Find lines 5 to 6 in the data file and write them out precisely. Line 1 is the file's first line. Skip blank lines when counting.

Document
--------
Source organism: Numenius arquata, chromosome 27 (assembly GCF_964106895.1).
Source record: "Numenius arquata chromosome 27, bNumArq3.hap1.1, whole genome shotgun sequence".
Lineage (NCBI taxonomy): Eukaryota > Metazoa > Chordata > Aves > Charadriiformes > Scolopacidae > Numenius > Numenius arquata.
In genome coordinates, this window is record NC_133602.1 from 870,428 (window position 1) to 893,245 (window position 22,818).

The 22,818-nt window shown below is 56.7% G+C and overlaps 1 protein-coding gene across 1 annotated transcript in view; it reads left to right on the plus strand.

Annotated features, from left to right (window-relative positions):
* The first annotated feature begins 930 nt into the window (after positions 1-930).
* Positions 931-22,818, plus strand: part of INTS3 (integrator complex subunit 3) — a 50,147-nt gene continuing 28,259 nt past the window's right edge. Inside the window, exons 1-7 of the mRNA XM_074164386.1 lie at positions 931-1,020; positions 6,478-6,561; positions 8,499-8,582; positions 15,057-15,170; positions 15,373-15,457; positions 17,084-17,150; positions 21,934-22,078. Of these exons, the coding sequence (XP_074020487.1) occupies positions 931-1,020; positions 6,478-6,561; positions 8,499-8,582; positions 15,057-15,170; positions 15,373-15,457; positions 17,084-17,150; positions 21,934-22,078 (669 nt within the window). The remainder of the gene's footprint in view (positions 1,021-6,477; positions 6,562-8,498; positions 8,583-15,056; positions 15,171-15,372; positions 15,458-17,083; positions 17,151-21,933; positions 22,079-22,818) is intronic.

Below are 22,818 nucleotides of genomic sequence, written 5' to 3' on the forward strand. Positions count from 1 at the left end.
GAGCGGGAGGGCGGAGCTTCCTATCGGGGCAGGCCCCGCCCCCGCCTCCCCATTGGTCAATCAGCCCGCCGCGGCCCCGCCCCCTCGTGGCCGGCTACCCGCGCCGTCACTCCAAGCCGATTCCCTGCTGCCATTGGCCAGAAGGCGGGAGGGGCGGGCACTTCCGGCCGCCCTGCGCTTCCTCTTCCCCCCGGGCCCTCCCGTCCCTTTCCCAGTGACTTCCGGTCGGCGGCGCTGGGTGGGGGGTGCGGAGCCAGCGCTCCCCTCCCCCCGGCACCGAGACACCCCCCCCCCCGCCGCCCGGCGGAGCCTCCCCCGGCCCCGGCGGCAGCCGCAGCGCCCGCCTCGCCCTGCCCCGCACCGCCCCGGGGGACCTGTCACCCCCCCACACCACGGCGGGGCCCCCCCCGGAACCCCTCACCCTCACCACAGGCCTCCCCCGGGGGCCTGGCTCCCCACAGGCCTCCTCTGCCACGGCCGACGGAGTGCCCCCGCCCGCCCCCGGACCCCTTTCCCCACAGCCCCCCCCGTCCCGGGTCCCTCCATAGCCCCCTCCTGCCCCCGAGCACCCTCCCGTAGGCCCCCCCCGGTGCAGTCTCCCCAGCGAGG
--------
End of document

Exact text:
The 22,818-nt window shown below is 56.7% G+C and overlaps 1 protein-coding gene across 1 annotated transcript in view; it reads left to right on the plus strand.

Annotated features, from left to right (window-relative positions):